In July we will finalize the remaining uncertified and closed VA Partial Claim/ Modification loans by advancing the funds for the partial claim and requesting pool buyout (if appropriate). This will allow us to set the new modified loan terms up and begin to appropriately service the loan to the terms of the new modification. In some cases these loans have closed in Q1 of 2022 and have not become fully contractually current. VA has specifically requested we do not record any executed uncertified partial claims/mortgages.

Please keep in mind this action is in response to VA’s backlog of certifying the partial claims that we have timely filed on your behalf.

If you have any questions or concerns please reach out to your client manager.

ICYMI: Listen to our June 23 Update with Cenlar Leadership

Thanks to all of you who were able to attend our June 23 call with Cenlar leadership. We appreciate the opportunity to continue to talk with you about the investments we’re making in important areas of our business.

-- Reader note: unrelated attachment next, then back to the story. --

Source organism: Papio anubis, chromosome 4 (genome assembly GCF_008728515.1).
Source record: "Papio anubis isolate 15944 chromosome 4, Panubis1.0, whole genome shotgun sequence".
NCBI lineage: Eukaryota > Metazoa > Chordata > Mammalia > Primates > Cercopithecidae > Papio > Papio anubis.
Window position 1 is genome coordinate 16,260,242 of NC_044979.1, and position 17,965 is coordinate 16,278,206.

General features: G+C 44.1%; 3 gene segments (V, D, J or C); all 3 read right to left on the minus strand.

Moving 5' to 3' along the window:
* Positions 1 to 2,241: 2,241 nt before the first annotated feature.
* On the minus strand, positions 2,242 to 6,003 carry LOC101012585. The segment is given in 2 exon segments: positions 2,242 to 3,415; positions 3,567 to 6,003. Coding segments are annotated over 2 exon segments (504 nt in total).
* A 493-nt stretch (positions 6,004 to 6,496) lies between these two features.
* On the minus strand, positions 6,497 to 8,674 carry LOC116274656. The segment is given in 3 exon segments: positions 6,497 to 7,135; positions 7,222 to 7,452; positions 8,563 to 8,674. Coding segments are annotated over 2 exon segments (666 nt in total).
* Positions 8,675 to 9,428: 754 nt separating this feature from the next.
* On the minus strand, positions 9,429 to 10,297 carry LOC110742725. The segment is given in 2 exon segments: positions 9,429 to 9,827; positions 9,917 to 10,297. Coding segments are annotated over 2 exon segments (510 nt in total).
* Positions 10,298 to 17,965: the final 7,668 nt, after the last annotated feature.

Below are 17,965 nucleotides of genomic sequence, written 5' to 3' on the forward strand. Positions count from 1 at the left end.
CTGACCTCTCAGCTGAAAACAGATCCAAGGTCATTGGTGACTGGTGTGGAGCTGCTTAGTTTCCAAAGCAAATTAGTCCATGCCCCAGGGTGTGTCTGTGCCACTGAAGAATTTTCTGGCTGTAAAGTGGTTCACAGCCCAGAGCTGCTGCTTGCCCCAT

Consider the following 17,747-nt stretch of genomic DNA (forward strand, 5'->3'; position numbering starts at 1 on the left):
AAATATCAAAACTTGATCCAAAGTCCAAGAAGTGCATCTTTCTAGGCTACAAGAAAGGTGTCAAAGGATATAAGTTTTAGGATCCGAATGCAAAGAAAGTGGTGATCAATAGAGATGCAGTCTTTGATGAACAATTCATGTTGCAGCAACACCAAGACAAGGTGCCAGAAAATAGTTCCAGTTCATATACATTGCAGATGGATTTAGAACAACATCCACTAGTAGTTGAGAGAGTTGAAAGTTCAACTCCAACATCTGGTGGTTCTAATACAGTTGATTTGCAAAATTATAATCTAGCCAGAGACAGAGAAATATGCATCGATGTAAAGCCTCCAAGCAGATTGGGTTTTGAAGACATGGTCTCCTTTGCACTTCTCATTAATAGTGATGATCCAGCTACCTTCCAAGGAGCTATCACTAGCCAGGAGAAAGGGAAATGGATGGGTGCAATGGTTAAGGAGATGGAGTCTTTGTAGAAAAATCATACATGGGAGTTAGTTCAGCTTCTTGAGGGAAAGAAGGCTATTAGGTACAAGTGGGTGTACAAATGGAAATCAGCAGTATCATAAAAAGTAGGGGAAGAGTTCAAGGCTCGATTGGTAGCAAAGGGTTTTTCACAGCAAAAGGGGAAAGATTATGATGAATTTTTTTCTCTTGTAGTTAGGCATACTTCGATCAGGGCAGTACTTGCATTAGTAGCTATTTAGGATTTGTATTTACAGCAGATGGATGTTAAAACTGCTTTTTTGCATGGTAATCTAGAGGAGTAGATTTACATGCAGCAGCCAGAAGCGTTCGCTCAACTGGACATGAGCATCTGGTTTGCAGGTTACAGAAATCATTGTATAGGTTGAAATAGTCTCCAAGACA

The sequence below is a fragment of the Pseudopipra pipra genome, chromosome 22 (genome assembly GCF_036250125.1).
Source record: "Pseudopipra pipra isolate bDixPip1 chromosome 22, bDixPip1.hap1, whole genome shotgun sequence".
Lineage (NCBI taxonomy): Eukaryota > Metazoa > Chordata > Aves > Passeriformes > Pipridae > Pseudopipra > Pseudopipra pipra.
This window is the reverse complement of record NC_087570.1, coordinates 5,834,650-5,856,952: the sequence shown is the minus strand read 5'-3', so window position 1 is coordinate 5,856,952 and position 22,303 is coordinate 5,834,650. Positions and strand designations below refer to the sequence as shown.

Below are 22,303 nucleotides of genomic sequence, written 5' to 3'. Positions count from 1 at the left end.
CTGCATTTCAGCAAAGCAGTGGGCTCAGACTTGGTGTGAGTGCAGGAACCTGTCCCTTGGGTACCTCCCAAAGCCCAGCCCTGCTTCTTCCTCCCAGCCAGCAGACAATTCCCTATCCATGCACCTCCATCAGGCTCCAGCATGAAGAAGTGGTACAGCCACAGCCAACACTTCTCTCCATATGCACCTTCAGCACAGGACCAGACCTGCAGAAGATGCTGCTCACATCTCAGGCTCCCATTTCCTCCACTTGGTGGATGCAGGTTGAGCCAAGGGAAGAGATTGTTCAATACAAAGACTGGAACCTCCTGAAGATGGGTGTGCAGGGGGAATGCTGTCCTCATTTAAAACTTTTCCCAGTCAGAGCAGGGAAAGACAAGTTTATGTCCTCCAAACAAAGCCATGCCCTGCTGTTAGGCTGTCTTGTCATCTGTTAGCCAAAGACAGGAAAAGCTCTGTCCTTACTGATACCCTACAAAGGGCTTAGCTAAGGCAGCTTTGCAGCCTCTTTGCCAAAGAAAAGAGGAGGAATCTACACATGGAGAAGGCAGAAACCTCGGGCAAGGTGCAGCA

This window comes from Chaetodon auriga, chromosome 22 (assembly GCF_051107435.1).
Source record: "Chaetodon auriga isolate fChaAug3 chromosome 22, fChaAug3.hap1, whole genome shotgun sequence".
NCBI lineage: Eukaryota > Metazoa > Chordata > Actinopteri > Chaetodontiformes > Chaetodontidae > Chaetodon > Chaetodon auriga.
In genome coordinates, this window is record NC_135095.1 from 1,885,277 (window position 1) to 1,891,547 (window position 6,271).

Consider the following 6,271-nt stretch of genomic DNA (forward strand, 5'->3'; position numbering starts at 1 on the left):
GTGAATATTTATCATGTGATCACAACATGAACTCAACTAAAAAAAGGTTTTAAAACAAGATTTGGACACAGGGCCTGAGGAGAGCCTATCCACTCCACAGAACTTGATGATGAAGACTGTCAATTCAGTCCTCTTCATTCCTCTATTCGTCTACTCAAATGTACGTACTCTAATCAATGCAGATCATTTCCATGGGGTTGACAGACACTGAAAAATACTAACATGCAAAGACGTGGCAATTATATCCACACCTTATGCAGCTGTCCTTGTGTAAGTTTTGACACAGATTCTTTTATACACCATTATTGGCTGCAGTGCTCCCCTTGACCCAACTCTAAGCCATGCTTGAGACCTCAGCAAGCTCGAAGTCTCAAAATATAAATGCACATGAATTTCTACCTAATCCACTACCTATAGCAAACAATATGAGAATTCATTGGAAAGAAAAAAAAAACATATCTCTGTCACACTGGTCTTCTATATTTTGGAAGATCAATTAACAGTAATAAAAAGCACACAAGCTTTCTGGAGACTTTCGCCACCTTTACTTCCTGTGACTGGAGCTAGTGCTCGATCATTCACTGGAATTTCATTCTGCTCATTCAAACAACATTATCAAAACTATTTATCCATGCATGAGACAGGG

If you missed the call, an audio recording of it is available in the About Section on CenAccess, saved as Update with Cenlar Leadership Call Recording.mp3.

Please note that the presentation and recording are subject to the confidentiality provisions of your respective subservicing agreement.

We look forward to sharing more as we go forward, and greatly appreciate your partnership. If you have any questions or feedback, please reach out to your client manager.

 

Independence Day Observance

In observance of Independence Day, Cenlar will be closed on Monday, July 4, 2022. Any files received on Monday, July 4 will be processed the night of Tuesday, July 5. Output will be available the morning of Wednesday, July 6.